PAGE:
During the most recent weekly visit to villages in the South Hebron hills, CPTers witnessed the presence of a large group of Israeli soldiers and heard an artillery training activity. Every week, CPT provides protective presence in an area, home to 12 villages, that has been declared a closed military zone for training, Firing Zone 918, by the Israeli Military.
On Sunday September 15, CPTers witnessed soldiers and a military vehicle near the village of Halaweh. They also witnessed two helicopter flyovers as children studied and played at the school in Al Fakheit. They heard several others helicopters flying nearby during the night. On the morning of September 16, CPTers heard what seemed to be bomb detonation and machine gun fire. Later in the morning, when they visited the village of Jinba, residents confirmed that the Israeli military had conducted infantry training exercises nearby from about 6 to 8 AM that morning.
In the visit to Jinba, CPTers also learned that the Israeli authorities stopped members of World Vision as they were driving from Jinba to Al Fakheit and confiscated their car. According to a member of the UNHCR, this occurred on September 11 and Israeli authorities said they would not return the car for at least 60 days.
The area has been relatively quiet since May – with no training activities seen or heard, though helicopter flyovers continued even during this “quiet” time and settler violence and a military raid occurred in July.
On their way into the area, CPTers also witnessed the digging of a new cistern. The Israeli government issued a stop work order on the cistern, citing the area it’s being dug within the firing zone as a “nature reserve.” Nevertheless, the work continues.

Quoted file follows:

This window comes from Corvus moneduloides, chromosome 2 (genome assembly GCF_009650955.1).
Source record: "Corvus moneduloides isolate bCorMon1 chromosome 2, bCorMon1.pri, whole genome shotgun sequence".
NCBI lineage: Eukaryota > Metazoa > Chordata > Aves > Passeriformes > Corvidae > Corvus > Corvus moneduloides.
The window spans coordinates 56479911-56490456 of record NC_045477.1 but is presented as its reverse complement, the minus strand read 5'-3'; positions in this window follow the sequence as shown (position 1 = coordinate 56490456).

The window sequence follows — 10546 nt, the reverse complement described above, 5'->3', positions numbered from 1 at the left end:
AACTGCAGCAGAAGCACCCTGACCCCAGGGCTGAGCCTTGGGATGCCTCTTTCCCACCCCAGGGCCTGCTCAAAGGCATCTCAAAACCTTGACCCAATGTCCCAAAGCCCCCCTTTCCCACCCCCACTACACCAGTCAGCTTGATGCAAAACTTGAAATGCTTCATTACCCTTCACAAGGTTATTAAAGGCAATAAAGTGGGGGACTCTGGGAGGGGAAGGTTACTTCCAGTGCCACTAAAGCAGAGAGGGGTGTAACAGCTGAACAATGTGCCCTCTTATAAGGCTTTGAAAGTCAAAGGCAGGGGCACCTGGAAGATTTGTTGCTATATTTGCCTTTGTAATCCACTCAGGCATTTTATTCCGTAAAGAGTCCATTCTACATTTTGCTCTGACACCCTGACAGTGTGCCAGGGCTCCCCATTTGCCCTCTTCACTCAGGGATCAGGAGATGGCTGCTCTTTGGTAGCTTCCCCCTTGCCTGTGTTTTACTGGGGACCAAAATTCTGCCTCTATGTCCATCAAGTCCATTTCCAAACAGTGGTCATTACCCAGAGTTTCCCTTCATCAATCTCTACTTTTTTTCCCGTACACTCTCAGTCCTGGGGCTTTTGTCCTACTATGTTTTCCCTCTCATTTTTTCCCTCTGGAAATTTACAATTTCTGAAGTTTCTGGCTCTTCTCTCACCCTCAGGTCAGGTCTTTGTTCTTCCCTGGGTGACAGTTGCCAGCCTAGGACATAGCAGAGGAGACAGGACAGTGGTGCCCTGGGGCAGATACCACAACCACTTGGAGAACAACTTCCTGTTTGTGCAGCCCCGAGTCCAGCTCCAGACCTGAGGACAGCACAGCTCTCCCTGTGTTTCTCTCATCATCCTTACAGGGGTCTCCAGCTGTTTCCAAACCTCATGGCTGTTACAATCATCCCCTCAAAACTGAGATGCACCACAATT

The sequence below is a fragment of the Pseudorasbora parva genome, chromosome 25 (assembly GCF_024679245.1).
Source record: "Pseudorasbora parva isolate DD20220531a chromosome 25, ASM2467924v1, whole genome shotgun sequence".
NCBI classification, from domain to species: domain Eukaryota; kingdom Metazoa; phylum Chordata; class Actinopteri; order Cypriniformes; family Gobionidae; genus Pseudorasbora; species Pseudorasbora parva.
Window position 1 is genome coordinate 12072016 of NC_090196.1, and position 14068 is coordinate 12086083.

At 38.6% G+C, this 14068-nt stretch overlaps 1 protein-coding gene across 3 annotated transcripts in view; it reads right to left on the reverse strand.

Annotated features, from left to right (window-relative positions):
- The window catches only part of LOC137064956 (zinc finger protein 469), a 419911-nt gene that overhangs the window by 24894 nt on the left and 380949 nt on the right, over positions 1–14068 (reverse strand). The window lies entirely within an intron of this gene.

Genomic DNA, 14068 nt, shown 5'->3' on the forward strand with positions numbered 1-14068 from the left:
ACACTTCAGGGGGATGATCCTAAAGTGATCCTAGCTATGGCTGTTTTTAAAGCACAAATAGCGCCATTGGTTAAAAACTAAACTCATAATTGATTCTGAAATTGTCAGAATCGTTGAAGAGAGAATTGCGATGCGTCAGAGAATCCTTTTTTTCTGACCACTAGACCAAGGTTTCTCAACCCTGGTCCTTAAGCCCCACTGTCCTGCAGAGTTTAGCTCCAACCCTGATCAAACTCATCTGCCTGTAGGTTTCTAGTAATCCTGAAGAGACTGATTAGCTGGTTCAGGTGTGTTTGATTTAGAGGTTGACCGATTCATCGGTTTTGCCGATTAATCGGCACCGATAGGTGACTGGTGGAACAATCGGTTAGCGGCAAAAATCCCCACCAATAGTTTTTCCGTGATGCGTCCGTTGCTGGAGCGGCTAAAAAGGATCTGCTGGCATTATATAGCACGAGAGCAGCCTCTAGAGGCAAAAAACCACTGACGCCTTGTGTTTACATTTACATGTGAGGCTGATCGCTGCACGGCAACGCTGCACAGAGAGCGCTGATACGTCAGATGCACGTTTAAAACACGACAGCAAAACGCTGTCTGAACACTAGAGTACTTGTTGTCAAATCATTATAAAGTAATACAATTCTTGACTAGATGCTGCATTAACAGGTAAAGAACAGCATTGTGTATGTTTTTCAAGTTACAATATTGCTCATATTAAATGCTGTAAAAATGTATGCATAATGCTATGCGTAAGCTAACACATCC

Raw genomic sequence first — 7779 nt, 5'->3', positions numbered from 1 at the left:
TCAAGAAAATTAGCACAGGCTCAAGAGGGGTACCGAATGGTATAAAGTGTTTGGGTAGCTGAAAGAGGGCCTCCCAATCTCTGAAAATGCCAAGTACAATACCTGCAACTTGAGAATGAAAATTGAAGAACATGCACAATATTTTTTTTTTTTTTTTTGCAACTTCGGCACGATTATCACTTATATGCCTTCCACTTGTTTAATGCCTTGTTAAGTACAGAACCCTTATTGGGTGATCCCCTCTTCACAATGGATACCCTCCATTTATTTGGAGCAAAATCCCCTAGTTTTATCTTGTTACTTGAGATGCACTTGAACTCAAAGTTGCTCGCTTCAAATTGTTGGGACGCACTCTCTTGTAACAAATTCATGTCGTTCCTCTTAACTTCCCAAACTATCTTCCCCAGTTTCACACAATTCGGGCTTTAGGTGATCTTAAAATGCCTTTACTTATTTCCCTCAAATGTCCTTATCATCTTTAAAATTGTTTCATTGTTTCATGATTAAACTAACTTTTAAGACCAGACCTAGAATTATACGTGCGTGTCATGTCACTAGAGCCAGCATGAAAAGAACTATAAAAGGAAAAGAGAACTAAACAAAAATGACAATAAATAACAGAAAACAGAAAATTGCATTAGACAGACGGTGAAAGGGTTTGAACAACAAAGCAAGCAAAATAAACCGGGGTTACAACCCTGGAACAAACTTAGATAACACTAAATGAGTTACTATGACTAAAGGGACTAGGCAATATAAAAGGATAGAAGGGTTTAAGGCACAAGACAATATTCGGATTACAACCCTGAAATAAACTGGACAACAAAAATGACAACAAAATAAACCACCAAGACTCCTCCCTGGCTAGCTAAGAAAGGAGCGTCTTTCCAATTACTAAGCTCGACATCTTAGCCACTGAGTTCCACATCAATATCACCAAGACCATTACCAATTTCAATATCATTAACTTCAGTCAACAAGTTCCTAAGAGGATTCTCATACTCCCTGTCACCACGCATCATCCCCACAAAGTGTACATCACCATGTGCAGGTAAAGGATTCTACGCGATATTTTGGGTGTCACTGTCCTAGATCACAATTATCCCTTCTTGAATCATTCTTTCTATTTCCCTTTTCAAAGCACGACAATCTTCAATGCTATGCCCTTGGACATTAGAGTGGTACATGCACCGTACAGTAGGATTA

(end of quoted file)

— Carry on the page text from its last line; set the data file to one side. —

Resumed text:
The area is currently the subject of a court case in the Israeli Supreme Court which 8 of the 12 villages, where about 1,000 people live, are under eviction orders. Many structures within those villages also have demolition orders. When the case came to court on September 2, the judicial panel proposed mediation. The case will again come before the court on October 2. The military exercises CPTers witnessed were the first since the September 2 court date.
The UN’s 2012 Humanitarian Impact of Israeli-declared “Firing Zone” in the West Bank Factsheet reports that in addition to restriction on grazing livestock (the livelihood of many inhabitants of the area, “residents of firing zones face a range of other difficulties including the confiscation of property, settler violence, harassment by soldiers, access and movement restrictions and/or water scarcity. Combined, these conditions contribute to a coercive environment that creates pressure on Palestinian communities to leave these areas… International law also prohibits the destruction or confiscation of private or public property, unless for reasons of military necessity, as well as the forced displacement or transfer of civilians.”